THE BLOG
09/08/2014 02:10 pm ET Updated Dec 06, 2017

Don't Call It a Comeback: The Resurgence of HIV Among Young Gay Men

During the last part of the 20th century, the topic of HIV and AIDS was on the main stage of every news outlet in the U.S. and abroad. And for gay men, it was a source of constant fear and anxiety as well as the focal point for activism inside and outside of our community. Because of this, medical researchers were pushed to the fire to do whatever it took to make the death toll drop. And in the late 90s, the world finally took a breath and gay men didn't have to worry about which friend's funeral they should attend after anti-retroviral medications came onto the market. Since then, HIV and AIDS has faded out of the limelight as more pressing issues took precedent. But for gay men, as soon as HIV drifted away save for our worst of nightmares, and we allowed other issues to become more important, we once again gave HIV the chance to make a comeback.

It was during the election cycle of 2004 when the pendulum finally swung. The issue of same-sex marriage was on the tip of most American's tongues and both sides of the spectrum were on fire over homosexuality. I was sitting in my mother's living room, watching the Bush v. Kerry results slowly come in. Each update gave way to an irascible feeling of defeat. Not only was President W. Bush staying in office for another term, but also Texas, my home state, along with many other states, had passed a ban on gay marriage.

And out of the ashes of the 2004 election cycle, a new symbol finally eclipsed the little red ribbon that had been they predominate symbol of activism in the gay community. The image of the happy gay or lesbian family became the subterfuge for American media to act as is HIV was over and a new issue flooded the headlines. It was the moral majority vs. gay families and their allies, with clear heroes and villains for both sides to cling to. HIV programming was cancelled and gay marriage was must-see-T.V.

'Gay' was officially mainstream, and HIV was no longer the ominous death knell that it was just a decade prior. Even though many people living with HIV or who were at risk of becoming infected were still undereducated about prevention and care, the medication worked and that seemed to be good enough.

A little blue box with a yellow equal sign was slapped on almost every LGBT American's automobile and the fight for same-sex marriage secured its new place as the centerpiece of the gay rights movement. Even though the Human Rights Campaign was founded in 1980, the unrest over gay marriage in the 2000s put this organization at the helm of the gay rights movement.

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The Human Rights Campaign headquarters in Washington, D.C.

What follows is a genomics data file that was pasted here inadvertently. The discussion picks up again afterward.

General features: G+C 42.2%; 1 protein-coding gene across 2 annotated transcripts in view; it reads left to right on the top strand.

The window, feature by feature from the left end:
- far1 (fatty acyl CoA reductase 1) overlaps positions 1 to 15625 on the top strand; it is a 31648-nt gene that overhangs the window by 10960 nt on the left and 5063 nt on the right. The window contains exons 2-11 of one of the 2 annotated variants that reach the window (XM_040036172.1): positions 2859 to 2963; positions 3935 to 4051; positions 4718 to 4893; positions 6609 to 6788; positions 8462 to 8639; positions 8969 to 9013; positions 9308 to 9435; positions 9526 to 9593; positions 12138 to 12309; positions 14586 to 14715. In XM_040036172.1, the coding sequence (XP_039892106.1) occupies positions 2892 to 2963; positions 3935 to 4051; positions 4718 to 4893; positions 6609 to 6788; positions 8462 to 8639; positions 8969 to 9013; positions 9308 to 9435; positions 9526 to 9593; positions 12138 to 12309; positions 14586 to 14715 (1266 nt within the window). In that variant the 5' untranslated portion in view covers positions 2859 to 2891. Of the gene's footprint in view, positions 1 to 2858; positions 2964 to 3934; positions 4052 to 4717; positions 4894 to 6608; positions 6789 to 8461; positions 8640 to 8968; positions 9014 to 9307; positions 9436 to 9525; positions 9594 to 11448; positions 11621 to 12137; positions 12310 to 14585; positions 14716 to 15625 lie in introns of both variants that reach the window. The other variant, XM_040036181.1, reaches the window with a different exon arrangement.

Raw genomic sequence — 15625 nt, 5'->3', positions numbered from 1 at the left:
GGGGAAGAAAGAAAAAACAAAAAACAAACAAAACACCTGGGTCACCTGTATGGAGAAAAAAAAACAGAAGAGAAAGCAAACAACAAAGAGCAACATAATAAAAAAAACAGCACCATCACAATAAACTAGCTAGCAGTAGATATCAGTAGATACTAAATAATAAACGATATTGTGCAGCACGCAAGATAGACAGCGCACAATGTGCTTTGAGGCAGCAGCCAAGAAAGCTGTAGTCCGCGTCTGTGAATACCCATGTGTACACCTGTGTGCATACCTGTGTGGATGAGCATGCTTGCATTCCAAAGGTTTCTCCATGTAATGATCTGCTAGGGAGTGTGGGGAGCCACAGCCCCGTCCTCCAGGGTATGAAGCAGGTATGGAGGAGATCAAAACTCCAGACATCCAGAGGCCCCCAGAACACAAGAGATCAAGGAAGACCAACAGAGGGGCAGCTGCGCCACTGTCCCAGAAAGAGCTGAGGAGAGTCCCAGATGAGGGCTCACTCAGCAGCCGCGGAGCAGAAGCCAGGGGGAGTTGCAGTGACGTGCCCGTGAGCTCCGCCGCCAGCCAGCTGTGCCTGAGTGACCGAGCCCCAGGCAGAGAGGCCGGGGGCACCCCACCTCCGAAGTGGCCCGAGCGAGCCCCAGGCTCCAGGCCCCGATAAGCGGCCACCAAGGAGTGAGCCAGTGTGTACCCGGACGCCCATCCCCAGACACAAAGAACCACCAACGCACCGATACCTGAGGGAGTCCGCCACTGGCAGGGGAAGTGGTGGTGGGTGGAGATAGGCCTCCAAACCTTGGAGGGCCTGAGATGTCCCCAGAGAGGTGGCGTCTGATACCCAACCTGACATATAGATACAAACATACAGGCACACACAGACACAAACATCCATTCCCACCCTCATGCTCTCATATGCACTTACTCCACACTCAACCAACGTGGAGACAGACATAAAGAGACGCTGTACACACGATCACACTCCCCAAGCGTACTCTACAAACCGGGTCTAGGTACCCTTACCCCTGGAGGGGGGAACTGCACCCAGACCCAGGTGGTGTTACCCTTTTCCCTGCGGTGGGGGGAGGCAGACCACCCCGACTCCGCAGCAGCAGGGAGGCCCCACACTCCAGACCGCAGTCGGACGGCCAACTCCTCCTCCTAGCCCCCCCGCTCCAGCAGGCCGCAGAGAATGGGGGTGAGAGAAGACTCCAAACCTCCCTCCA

Similarly, Focus on the Family is a conservative evangelical organization founded in 1977 by psychologist, James Dobson. But in 2003, Dobson issues a statement during the 2004 election cycle about gay marriage, saying that the institution of marriage "...is about to descend into a state of turmoil unlike any other in human history." Similar sentiments were echoed by many other evangelical organizations, and the threat of gays spreading their gay germs, so to speak, was now also overshadowed by the threat of same-sex hand holding on top of a wedding cake. And organizations like Focus on the Family surpassed HIV as enemy number one.

One look at the 2004 HRC annual report provides glaring evidence that HIV/AIDS was entirely removed from the discussion of LGBT equality in the United States. Even in discussions around domestic partner health insurance coverage, the issue of HIV among the gay population was completely absent.

But it wasn't just HRC that caused the LGBT movement to direct their attention away from HIV. Popular movements such as the NO H8 campaign sparked the attention of gay youth. Businesses like Chik-fil-a, Walmart and Hobby Lobby took the place of the Food and Drug Administration and big pharma companies that were the previous targets of organized gay rage. And the Human Rights Campaign put virtually all of its chips on the table for gay marriage.

For the whole of gay culture, this was a major step in the right direction. Battle after battle in the state courts around the country, the same-sex marriage movement has proven victorious. The U.S. Supreme Court overturning of Prop 8 and DOMA helped change the tide in the court of national public opinion. For the first time, the majority of Americans believed that LGBT people deserved equal rights and the HRC has been marking off state after state for legalized same-sex marriage.

But these victories have come at a cost. When same-sex marriage became the singular virtual focus of the gay community, HIV virus received the break it needed to stage a comeback among gay and bisexual youth who were too busy fighting in courtrooms to worry about the bedroom.